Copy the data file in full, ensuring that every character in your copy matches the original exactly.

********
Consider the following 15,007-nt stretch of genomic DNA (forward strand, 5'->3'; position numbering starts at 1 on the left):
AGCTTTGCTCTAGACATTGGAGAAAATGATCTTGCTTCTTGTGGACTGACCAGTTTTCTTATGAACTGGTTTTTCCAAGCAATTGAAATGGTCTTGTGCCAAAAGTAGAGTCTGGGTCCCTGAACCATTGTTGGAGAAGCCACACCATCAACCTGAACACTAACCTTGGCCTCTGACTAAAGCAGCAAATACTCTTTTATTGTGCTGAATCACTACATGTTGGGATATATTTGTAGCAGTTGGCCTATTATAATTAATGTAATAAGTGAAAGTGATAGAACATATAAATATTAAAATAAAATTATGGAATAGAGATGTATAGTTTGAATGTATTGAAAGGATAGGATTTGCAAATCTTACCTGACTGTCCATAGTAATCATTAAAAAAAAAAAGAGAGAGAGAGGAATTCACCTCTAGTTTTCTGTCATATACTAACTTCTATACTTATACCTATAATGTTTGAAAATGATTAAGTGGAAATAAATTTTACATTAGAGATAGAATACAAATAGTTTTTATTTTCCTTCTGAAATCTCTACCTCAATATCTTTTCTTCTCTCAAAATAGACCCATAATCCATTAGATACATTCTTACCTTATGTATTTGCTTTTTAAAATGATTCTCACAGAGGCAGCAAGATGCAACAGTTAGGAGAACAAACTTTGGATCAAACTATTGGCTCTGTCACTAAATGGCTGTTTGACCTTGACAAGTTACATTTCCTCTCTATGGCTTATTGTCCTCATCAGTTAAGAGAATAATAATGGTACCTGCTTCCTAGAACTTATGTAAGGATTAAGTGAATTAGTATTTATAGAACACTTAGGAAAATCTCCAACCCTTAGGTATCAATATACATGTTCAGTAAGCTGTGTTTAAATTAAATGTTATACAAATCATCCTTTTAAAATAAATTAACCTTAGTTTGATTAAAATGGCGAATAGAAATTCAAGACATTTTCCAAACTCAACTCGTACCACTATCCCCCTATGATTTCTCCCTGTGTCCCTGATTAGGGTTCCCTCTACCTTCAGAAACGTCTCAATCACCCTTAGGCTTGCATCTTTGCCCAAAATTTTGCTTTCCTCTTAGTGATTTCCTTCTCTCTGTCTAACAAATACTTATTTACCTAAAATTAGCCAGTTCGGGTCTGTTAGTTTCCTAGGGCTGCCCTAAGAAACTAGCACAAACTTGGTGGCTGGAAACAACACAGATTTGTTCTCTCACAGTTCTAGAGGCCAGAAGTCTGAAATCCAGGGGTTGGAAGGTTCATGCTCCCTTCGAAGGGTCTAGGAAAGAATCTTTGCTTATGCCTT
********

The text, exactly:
Consider the following 15,007-nt stretch of genomic DNA (forward strand, 5'->3'; position numbering starts at 1 on the left):
AGCTTTGCTCTAGACATTGGAGAAAATGATCTTGCTTCTTGTGGACTGACCAGTTTTCTTATGAACTGGTTTTTCCAAGCAATTGAAATGGTCTTGTGCCAAAAGTAGAGTCTGGGTCCCTGAACCATTGTTGGAGAAGCCACACCATCAACCTGAACACTAACCTTGGCCTCTGACTAAAGCAGCAAATACTCTTTTATTGTGCTGAATCACTACATGTTGGGATATATTTGTAGCAGTTGGCCTATTATAATTAATGTAATAAGTGAAAGTGATAGAACATATAAATATTAAAATAAAATTATGGAATAGAGATGTATAGTTTGAATGTATTGAAAGGATAGGATTTGCAAATCTTACCTGACTGTCCATAGTAATCATTAAAAAAAAAAAGAGAGAGAGAGGAATTCACCTCTAGTTTTCTGTCATATACTAACTTCTATACTTATACCTATAATGTTTGAAAATGATTAAGTGGAAATAAATTTTACATTAGAGATAGAATACAAATAGTTTTTATTTTCCTTCTGAAATCTCTACCTCAATATCTTTTCTTCTCTCAAAATAGACCCATAATCCATTAGATACATTCTTACCTTATGTATTTGCTTTTTAAAATGATTCTCACAGAGGCAGCAAGATGCAACAGTTAGGAGAACAAACTTTGGATCAAACTATTGGCTCTGTCACTAAATGGCTGTTTGACCTTGACAAGTTACATTTCCTCTCTATGGCTTATTGTCCTCATCAGTTAAGAGAATAATAATGGTACCTGCTTCCTAGAACTTATGTAAGGATTAAGTGAATTAGTATTTATAGAACACTTAGGAAAATCTCCAACCCTTAGGTATCAATATACATGTTCAGTAAGCTGTGTTTAAATTAAATGTTATACAAATCATCCTTTTAAAATAAATTAACCTTAGTTTGATTAAAATGGCGAATAGAAATTCAAGACATTTTCCAAACTCAACTCGTACCACTATCCCCCTATGATTTCTCCCTGTGTCCCTGATTAGGGTTCCCTCTACCTTCAGAAACGTCTCAATCACCCTTAGGCTTGCATCTTTGCCCAAAATTTTGCTTTCCTCTTAGTGATTTCCTTCTCTCTGTCTAACAAATACTTATTTACCTAAAATTAGCCAGTTCGGGTCTGTTAGTTTCCTAGGGCTGCCCTAAGAAACTAGCACAAACTTGGTGGCTGGAAACAACACAGATTTGTTCTCTCACAGTTCTAGAGGCCAGAAGTCTGAAATCCAGGGGTTGGAAGGTTCATGCTCCCTTCGAAGGGTCTAGGAAAGAATCTTTGCTTATGCCTT